Corneal crosslinking (CXL) is a wonderful treatment intervention for patients with keratoconus and other ectasias—but it still exposes the eye to ultraviolet A (UVA) radiation. The Dresden protocol, for example, subjects the corneal endothelium to about 0.32J/cm2 of radiation, while the retina receives approximately 0.22 J/cm2 of radiation during CXL.

A team of investigators recently discovered that this amount of exposure avoids damage to the retinal structures, considering the accepted damage threshold for the retina sits at 7.7 J/cm2.  Using mfERG, researchers from Germany found that P1 amplitude density (P1-AD) values—suggesting functional disturbance of the cone receptors—dropped after CXL but returned to preoperative (physiologic) values six weeks later.

This prospective, single-center cohort study evaluated 17 eyes of 17 patients who underwent CXL with the standard Dresden protocol for the treatment of corneal ectasia. The team documented the P1-AD, visual acuity, corneal densitometry and macular thickness (MT) preoperatively and at two and six weeks postoperatively.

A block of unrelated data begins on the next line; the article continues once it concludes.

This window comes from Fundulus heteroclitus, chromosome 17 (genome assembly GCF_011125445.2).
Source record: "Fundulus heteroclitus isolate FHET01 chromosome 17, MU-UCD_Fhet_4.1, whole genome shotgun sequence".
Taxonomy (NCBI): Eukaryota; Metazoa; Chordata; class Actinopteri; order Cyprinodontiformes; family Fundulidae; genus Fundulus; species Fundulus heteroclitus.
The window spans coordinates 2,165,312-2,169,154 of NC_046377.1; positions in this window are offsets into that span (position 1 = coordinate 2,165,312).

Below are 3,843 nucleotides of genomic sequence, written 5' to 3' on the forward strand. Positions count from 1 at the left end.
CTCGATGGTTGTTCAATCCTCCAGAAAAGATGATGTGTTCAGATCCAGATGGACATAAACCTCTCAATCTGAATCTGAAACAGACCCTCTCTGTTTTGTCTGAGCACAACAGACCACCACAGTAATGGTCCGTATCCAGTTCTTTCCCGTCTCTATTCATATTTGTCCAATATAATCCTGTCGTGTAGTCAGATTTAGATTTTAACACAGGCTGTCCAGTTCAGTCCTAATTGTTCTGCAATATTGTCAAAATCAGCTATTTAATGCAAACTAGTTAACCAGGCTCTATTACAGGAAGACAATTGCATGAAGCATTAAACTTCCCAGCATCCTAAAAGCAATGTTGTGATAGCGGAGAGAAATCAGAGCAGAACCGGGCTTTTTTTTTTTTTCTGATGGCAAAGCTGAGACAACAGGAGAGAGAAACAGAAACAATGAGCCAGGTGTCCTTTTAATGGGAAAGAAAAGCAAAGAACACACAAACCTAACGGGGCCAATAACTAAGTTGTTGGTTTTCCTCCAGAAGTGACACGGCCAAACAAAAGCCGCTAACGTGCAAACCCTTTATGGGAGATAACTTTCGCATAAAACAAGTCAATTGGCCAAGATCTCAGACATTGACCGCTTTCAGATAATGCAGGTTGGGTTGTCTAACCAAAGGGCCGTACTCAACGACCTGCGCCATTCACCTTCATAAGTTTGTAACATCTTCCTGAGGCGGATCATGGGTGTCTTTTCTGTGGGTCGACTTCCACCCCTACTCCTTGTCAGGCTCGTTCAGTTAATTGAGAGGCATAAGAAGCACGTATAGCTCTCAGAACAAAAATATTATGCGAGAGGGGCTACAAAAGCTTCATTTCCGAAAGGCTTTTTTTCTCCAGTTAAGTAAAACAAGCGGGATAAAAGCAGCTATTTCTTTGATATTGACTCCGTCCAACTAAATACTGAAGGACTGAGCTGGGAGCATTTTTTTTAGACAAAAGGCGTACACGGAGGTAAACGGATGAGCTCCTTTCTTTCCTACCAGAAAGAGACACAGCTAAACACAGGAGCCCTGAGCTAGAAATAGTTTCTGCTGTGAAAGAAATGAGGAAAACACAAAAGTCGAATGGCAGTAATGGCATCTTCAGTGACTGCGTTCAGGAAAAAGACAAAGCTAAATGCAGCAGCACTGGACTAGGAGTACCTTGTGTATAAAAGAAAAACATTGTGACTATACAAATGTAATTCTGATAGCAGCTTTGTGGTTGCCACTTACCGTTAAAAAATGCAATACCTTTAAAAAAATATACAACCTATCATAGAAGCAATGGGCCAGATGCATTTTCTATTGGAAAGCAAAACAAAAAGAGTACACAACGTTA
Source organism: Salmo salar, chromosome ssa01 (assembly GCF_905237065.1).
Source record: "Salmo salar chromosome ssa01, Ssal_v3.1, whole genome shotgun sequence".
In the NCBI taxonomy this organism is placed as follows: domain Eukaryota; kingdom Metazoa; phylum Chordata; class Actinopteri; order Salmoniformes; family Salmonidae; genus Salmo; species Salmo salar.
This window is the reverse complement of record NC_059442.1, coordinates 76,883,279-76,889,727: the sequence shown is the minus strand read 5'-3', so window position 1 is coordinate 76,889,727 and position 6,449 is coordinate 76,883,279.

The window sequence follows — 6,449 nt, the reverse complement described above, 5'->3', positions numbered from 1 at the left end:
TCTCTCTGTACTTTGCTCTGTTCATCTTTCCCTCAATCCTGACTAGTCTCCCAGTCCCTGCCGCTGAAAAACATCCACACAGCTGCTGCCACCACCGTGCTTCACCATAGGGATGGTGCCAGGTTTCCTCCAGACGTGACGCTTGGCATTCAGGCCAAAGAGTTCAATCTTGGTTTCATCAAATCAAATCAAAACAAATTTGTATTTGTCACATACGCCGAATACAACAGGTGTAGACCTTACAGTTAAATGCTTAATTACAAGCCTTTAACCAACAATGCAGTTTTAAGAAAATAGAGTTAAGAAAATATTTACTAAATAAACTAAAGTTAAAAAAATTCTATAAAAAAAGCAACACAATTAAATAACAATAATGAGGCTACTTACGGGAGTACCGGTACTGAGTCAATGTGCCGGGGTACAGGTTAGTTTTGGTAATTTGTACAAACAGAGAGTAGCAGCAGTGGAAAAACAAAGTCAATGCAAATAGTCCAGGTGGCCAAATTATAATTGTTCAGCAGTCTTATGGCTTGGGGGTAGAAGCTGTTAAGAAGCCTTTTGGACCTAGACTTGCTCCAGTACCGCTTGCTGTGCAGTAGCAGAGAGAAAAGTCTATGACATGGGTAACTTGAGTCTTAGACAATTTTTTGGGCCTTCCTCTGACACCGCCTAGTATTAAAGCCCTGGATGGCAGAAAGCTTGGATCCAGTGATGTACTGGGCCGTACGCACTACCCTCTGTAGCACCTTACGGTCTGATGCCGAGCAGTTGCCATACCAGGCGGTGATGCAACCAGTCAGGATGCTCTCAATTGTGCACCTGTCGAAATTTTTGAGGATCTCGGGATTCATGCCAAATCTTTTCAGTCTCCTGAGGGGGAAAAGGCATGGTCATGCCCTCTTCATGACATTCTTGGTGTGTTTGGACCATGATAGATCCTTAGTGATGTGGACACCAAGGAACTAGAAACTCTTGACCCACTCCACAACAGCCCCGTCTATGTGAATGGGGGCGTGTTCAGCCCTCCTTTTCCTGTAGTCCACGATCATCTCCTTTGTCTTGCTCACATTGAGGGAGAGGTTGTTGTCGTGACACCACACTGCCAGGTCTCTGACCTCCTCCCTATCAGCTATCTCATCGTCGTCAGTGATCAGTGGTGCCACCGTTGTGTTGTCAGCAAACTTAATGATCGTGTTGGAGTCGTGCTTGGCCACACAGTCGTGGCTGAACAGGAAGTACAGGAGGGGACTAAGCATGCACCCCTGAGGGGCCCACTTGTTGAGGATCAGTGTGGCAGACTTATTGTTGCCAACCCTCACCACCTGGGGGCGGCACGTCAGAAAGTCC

The investigators found the P1-AD response decreased significantly two weeks after CXL but normalized by the six-week follow up. The researchers noted corneal haze, not photoreceptor dysfunction, might be the cause of decreased P1-AD response, considering the location of the temporary decrease.

The study also recorded a statistically significant decrease in the parafoveal and perifoveal macular thickness at the two-week mark, which persisted at the six-week visit. This led the researchers to speculate that phototoxical damage of the retina cannot be excluded; however, no research explores the effect of corneal haze on retinal thickness measures, they noted in their paper.

“Although temporary retinal dysfunction during the first postoperative weeks cannot be totally excluded, the return of six-week P1-AD to preoperative levels confirms the safety standards of the duration and intensity of UVA radiation as proposed by the Dresden protocol,” the study authors concluded.

Lazaridis A, Tsamassiotis S, Konstantinos Droutsas K, et al. Revisiting the safety of the corneal collagen crosslinking procedure: evaluation of the effect of ultraviolet a radiation on retinal function and structure. Cornea. September 30, 2019. [Epub ahead of print].